51:29N 02:35W 63m ASL


Thu Apr 17, 2008 8:59 pm
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Francis,

Thanks for all that, those look great. Until a year ago I was using slide too, but had bought myself a small compact digicam for travelling and found myself using that more. So I saved up and bought myself a Nikon D200 - I was using an F4 previously, Olympus OM1 before that. Interestingly I didn't own a single ND filter until I'd bought the D200, I used to wait until evening or get up early, then curse the contrast. Don't ask me why I didn't look into it more, probably time and laziness. :?

I'll have to reread that post at leisure, I don't have the time today.

Quote:
By the way, I'm viewing these on a Mac, and I know the PC uses a different gamma... I'm hoping they still look OK on a PC, I don't have one I can use to check (must get a bumper sticker saying "my other computer is also a Mac").


So am I since I'm at work, otherwise it's an ordinary pc running linux, although I also have an iMac at home I can use, so the photos look fine to me :P

Cheers and thanks for all that

Tim


Fri Apr 18, 2008 9:05 am
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I can ruefully confirm that you do need a particularly dark neutral density filter in order to get exposures of 1/4 second or more in mid-day conditions. I used an ND4 plus polarising filter for this shot, with aperture f8 and ISO 80 - and still it was only a 1/40 second exposure, so not the ethereal, floaty, misty effect I wanted. I wanted a darker filter, but Cairn's main photographic supplies specialist only seems to hold one item of anything at a time so if its gone, that's it until they have ordered one more up from Sydney, which takes two weeks. Grrr - part of the downside of living in Hick-land. I ought to disregard the so-called shops and order everything online I guess.

Image


Sun Apr 20, 2008 8:44 am
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Hi Peter,

Which one did you go for in the end ?

I guess the whole of the UK is hick-land then, I had to import my ND64 from Hong Kong (via ebay). They are barely available here and if they can be found then they tend to be crazy prices. Seems like it should not be too difficult to mix some black dye into the glass while they are making it, but what would I know ?

Yes, for something like ND filters, I would be tempted to buy online, as long as the filter is a reputable make then you can be pretty sure it's going to do what it says on the tin.

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Francis Bell, growing Proteas in Bristol.
51:29N 02:35W 63m ASL


Sun Apr 20, 2008 8:32 pm
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Mine's just a Cokin, although that set me back forty-five dollars. Cokin do an astronomical ND filter without a ND number, which might be comparable to your ND64, but it looks extremely dark - I wonder if it would be too dark.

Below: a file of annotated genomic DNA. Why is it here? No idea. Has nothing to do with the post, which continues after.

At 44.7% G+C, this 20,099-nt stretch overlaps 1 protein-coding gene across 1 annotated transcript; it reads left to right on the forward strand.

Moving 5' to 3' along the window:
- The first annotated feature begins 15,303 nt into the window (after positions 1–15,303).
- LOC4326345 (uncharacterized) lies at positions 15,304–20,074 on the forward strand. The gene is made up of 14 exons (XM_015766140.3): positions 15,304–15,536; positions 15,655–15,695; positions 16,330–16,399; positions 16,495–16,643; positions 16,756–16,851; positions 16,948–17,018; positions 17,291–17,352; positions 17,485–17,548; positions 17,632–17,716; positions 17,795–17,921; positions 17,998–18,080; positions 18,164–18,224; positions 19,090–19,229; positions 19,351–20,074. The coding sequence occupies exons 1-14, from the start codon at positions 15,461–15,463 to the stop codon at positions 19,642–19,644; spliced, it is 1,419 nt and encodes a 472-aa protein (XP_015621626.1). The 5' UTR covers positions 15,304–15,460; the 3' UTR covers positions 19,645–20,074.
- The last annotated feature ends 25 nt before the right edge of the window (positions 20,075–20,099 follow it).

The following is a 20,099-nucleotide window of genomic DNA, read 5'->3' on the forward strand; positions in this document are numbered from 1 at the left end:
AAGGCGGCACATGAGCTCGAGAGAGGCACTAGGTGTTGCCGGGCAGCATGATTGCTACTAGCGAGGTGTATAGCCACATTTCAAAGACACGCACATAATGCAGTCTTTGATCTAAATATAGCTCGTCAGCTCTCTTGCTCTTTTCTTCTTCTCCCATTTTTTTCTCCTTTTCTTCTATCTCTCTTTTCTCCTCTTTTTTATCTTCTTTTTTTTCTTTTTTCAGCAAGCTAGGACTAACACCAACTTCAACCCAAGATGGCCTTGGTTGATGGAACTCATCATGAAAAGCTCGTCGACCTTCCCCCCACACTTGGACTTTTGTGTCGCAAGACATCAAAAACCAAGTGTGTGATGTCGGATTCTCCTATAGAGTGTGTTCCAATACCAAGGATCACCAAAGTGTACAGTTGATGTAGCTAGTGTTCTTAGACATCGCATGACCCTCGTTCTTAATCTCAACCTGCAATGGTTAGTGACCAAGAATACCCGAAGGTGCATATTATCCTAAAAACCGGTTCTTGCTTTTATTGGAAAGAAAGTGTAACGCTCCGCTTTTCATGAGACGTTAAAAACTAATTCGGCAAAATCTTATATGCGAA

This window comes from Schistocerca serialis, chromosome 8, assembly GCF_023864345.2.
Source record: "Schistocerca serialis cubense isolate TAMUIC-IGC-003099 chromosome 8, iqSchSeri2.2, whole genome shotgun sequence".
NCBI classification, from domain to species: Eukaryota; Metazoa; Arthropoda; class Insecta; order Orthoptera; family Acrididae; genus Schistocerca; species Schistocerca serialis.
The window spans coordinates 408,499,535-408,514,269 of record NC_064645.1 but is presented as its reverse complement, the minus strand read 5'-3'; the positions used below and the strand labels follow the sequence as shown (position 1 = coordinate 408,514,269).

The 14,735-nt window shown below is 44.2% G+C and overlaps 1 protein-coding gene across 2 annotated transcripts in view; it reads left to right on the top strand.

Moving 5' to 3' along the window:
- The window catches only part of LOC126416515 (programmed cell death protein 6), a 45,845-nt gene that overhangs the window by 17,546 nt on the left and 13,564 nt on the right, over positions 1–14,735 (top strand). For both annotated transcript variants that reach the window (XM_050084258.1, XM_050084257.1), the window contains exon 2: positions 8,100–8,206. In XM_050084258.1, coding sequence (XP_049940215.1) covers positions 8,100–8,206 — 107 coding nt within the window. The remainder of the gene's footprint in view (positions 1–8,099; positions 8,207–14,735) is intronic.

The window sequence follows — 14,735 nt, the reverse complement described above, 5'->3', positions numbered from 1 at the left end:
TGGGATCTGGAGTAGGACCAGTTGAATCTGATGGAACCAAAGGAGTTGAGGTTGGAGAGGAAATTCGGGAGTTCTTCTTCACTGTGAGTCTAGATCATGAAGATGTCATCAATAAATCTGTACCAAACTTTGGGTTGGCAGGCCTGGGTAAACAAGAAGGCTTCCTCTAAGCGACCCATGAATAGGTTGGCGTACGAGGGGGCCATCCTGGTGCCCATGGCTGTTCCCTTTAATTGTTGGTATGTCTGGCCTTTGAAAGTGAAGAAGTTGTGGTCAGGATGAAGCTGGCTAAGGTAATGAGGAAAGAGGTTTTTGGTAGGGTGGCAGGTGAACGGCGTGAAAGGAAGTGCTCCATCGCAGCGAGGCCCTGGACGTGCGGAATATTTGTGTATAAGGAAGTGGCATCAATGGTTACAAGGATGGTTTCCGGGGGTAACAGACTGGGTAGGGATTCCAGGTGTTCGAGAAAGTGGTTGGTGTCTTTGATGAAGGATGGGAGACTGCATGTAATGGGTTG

Wed Apr 23, 2008 10:20 pm
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Yes, I think the astronomical ones are much higher than ND64, night sky exposure times can be several hours. Values of ND 10,000 or 100,000. I'd love to try the ND 10,000 though - on a nice bright day it could give exposures of perhaps 30 seconds to 2 minutes.

According to photo.net: "The (Cokin) ND100 (P155) is just over 6 stops and the NDX (P156) is 12 stops." The NDX sounds ideal for lightning photos. I have tried to do these in the past - I have an attic room with a good view of the Bristol skyline - but (a) the camera gets a good soaking, (b) I can't keep the shutter open long enough. Thunderstorms in Bristol don't seem to be the electrical-only type, they are generally accompanied by torrential rain, and I have to open the window because otherwise I can't see through it due the amount of water on it. Looks like there is a solution to (b), though.

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Francis Bell, growing Proteas in Bristol.
51:29N 02:35W 63m ASL


Thu Apr 24, 2008 1:15 pm
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There was an electrical storm tonight, so just for fun, I took a few pics. Some of these were on manual (bulb) exposure. I did try with the ND filter (NDx8), but I'm not sure whether it really helped, there is a lot of light pollution from sodium streetlights where I live.


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Strange that the lightning didn't go for the communications tower, although of course the strike could be much further away than that:
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Cropped from the following picture:
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Another crop:
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Despite appearances, my neighbour's chimney was not hit:
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Somehow the lightning always chooses to strike just where the camera isn't pointing, or just after the shutter has closed :-)

Also a lot of the lightning strikes were cloud-to-cloud, which seems to be the type of storm we get round here; cloud to ground strikes are comparatively rare.

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Francis Bell, growing Proteas in Bristol.
51:29N 02:35W 63m ASL


Fri May 09, 2008 10:24 pm